I’m certified to teach CI (cognitive impairment) special education. CI includes Down Syndrome (Trisomy 21, also called mental retardation and developmentally disabled). I’ve taught many CI students. As a teen, I lived in and helped manage a group home for developmentally disabled adults. There are myths about Down Syndrome that need dispelling. I am going to do that, plus share caregiver tips.
Down Syndrome children are always happy. It sets my teeth on edge when people glibly say that. First, there is no “they.” There are individual children. A Down Syndrome child suffers sad feelings other kids do. Only it’s harder, because he lacks processing skills. The National Library of Medicine says Down Syndrome children have diminished communication skills, judgement, filtering, attention span and learning. She experiences frustration quicker and needs support and encouragement to navigate.
Down Syndrome children are stubborn. No, they just refuse to do things they don’t understand. It’s common sense self-preservation. You or I would act the same if we felt threatened. My friend John got on the same bus every morning. Each time was hard because he thought the bus might hurt him. Every day, I got on with him, greeted the driver and his friends, so he saw it was safe. A little reassurance works better than fighting it.
Down Syndrome people are more reliable. This is often true and it’s used against them. Employers may give Down Syndrome people menial jobs no one else wants. My student Bobby did janitorial work at a fast food restaurant. He asked me to teach him the cash register, which he mastered with flying colors. He was denied the job because he did such a good job cleaning toilets. Down Syndrome kids shouldn’t be made to do things they can’t, but they should be allowed to do what they can.
Down Syndrome children have good memories. Actually, they struggle with memory and what they remember seems savant-like. My friend Adrian could sing every Statler Brothers song, but had to be reminded daily to brush his teeth. It helps if you don’t set expectations too high. If she asks the same question over and over and forgets simple things, just keep patiently answering and reminding.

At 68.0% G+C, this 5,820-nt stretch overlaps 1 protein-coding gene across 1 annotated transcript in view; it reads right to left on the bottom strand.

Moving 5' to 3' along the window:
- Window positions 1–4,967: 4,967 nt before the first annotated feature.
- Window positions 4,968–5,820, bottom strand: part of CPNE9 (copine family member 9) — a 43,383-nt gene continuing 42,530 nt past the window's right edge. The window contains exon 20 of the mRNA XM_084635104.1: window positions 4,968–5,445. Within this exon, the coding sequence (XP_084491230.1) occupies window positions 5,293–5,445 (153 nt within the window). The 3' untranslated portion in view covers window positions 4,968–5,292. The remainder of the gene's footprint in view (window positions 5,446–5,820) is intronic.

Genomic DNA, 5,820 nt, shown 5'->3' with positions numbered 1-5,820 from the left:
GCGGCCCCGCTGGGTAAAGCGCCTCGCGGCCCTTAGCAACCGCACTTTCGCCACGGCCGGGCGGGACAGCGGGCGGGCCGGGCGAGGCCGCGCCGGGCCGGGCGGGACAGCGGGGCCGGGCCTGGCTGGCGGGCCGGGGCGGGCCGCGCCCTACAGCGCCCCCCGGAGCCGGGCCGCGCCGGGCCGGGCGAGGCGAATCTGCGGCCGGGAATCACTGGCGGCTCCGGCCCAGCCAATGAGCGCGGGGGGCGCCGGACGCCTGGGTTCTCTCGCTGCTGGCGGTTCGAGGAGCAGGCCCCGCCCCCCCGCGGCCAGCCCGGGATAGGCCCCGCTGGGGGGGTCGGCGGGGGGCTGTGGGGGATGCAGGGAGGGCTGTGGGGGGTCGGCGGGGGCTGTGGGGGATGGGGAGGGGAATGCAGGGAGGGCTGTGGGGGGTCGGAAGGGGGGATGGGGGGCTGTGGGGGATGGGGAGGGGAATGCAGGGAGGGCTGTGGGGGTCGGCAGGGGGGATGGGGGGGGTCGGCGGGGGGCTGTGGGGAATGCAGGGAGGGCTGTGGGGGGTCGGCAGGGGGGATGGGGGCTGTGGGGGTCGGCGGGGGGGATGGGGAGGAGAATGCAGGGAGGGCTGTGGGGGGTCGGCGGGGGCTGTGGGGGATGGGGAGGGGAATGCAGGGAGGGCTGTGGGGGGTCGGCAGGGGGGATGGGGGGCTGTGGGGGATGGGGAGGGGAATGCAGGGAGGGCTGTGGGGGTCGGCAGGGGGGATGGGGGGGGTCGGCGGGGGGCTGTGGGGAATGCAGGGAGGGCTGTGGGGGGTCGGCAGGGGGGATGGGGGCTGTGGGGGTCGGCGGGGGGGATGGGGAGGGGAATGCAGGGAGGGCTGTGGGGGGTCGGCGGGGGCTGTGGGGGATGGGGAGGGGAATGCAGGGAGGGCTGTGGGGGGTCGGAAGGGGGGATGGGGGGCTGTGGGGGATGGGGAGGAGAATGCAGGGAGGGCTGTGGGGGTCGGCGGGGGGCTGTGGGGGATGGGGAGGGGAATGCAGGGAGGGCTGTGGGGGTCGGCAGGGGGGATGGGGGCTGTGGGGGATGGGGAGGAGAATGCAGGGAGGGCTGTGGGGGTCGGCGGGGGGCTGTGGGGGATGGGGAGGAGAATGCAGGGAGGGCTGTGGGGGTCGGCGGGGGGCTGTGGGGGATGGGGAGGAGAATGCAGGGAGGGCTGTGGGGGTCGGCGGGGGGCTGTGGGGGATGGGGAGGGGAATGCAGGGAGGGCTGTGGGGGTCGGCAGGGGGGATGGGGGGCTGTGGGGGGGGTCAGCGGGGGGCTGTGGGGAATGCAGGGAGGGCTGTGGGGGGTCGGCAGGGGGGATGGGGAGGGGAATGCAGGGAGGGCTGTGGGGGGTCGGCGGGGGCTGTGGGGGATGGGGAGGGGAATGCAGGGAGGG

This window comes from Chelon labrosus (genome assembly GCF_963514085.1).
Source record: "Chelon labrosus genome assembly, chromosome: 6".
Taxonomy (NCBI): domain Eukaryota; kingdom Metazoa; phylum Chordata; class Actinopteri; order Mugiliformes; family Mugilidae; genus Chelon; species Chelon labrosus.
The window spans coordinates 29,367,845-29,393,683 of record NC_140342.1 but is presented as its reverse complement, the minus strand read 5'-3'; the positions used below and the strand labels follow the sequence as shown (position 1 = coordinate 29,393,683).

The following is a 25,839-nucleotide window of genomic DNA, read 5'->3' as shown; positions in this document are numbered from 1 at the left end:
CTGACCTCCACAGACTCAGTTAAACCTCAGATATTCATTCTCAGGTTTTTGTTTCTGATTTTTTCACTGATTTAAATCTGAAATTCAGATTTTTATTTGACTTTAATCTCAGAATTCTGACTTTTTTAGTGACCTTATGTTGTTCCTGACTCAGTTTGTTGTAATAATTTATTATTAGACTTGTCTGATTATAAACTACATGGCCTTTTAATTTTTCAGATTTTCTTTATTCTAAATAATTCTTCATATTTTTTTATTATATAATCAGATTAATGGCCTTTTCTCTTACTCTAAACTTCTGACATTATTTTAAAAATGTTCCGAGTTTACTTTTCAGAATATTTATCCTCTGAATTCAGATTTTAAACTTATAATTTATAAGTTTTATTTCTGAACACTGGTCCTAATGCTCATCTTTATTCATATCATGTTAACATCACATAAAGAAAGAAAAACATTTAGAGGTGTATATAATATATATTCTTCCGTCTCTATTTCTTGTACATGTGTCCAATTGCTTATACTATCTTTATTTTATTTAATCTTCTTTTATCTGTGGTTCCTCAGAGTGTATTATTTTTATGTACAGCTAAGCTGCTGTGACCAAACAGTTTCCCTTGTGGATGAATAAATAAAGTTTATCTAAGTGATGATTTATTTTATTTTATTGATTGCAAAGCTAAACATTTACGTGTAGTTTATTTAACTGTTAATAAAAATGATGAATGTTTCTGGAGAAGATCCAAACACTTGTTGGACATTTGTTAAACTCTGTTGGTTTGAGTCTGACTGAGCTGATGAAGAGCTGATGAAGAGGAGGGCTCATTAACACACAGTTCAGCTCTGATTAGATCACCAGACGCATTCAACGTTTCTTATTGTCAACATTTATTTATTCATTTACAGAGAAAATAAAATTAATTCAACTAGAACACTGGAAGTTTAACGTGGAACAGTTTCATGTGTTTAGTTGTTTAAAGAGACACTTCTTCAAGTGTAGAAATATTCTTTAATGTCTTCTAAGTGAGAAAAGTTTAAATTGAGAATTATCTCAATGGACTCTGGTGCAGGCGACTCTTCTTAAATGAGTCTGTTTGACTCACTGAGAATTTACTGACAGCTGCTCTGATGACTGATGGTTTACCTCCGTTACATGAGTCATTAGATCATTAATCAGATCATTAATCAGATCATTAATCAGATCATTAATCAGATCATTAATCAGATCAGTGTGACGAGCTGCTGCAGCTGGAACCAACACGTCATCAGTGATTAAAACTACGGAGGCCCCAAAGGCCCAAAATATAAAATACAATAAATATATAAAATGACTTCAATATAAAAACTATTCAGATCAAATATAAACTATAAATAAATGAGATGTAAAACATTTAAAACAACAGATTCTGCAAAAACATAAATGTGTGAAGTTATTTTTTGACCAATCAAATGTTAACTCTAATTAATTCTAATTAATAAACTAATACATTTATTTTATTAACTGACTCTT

Down Syndrome children are lazy. No, they but they often have health issues–circulatory, skeletal, respiratory, digestive, muscular– that make exercise difficult. They tire easily. Game rules and competition confuse them. Easy, non-competitive activities are best: yoga, aqua therapy, aerobics, dance, basic calisthenics. We danced with colored scarves to classical music, played with a parachute and did simple Tai Chi. These are fun, non-threatening ways to develop coordination.
Down Syndrome children fear change. That’s true, but it’s not change that scares them as much as inconsistency. Ritual is essential. It comforts and build trust and confidence. My friend Ricky asked me to sing “Heartache” every blessed night. I hate country music. But I sang. You’d have thought from his smile he was hearing Bonnie Tyler herself. Best of all, he had fewer nightmares. Our evening routine was inviolate: dinner at 5:30 sharp (basic repeating weekly menu, no weird foods), exercise, story or TV, snack, wash up, bedtime and quiet at 9 pm.
Down Syndrome children are very loving. That’s no myth. Down Syndrome kids return any love you give, in double measure. They respond to affection, praise and simple predictable activities. Subbing in a special needs high school class on Valentine’s Day, I bought Valentines and a package of refrigerator heart cookies. I thought they might find in childish, but they loved it! I was the favorite sub that year.
My boys from the adult foster care home have all passed away now. I can’t hear “Heartache” or see a city bus without remembering those special people I was to call “friend.”